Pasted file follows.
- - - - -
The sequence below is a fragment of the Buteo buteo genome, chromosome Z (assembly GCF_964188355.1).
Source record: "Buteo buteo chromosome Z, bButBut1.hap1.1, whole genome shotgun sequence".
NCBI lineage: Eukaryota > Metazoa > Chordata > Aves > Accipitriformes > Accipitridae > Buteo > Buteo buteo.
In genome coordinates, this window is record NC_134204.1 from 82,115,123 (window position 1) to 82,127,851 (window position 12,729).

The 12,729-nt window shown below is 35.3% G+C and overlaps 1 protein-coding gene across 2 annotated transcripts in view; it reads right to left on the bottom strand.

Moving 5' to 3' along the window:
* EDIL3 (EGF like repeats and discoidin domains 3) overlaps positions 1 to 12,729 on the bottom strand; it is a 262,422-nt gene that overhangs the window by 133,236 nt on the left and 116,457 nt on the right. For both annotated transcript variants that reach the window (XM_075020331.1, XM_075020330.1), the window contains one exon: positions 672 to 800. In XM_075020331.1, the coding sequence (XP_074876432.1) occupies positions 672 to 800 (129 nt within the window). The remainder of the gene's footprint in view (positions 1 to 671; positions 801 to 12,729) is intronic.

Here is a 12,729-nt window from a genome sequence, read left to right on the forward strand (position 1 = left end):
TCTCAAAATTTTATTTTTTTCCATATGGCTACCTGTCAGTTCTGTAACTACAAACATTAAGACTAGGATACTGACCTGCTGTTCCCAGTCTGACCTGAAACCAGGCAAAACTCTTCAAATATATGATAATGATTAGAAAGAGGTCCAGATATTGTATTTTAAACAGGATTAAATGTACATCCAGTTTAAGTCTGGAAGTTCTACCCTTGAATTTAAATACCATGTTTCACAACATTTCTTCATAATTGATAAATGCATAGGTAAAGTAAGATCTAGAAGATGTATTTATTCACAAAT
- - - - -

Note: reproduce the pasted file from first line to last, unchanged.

The sequence below is a fragment of the Buteo buteo genome, chromosome Z (assembly GCF_964188355.1).
Source record: "Buteo buteo chromosome Z, bButBut1.hap1.1, whole genome shotgun sequence".
NCBI lineage: Eukaryota > Metazoa > Chordata > Aves > Accipitriformes > Accipitridae > Buteo > Buteo buteo.
In genome coordinates, this window is record NC_134204.1 from 82,115,123 (window position 1) to 82,127,851 (window position 12,729).

The 12,729-nt window shown below is 35.3% G+C and overlaps 1 protein-coding gene across 2 annotated transcripts in view; it reads right to left on the bottom strand.

Moving 5' to 3' along the window:
* EDIL3 (EGF like repeats and discoidin domains 3) overlaps positions 1 to 12,729 on the bottom strand; it is a 262,422-nt gene that overhangs the window by 133,236 nt on the left and 116,457 nt on the right. For both annotated transcript variants that reach the window (XM_075020331.1, XM_075020330.1), the window contains one exon: positions 672 to 800. In XM_075020331.1, the coding sequence (XP_074876432.1) occupies positions 672 to 800 (129 nt within the window). The remainder of the gene's footprint in view (positions 1 to 671; positions 801 to 12,729) is intronic.

Here is a 12,729-nt window from a genome sequence, read left to right on the forward strand (position 1 = left end):
TCTCAAAATTTTATTTTTTTCCATATGGCTACCTGTCAGTTCTGTAACTACAAACATTAAGACTAGGATACTGACCTGCTGTTCCCAGTCTGACCTGAAACCAGGCAAAACTCTTCAAATATATGATAATGATTAGAAAGAGGTCCAGATATTGTATTTTAAACAGGATTAAATGTACATCCAGTTTAAGTCTGGAAGTTCTACCCTTGAATTTAAATACCATGTTTCACAACATTTCTTCATAATTGATAAATGCATAGGTAAAGTAAGATCTAGAAGATGTATTTATTCACAAAT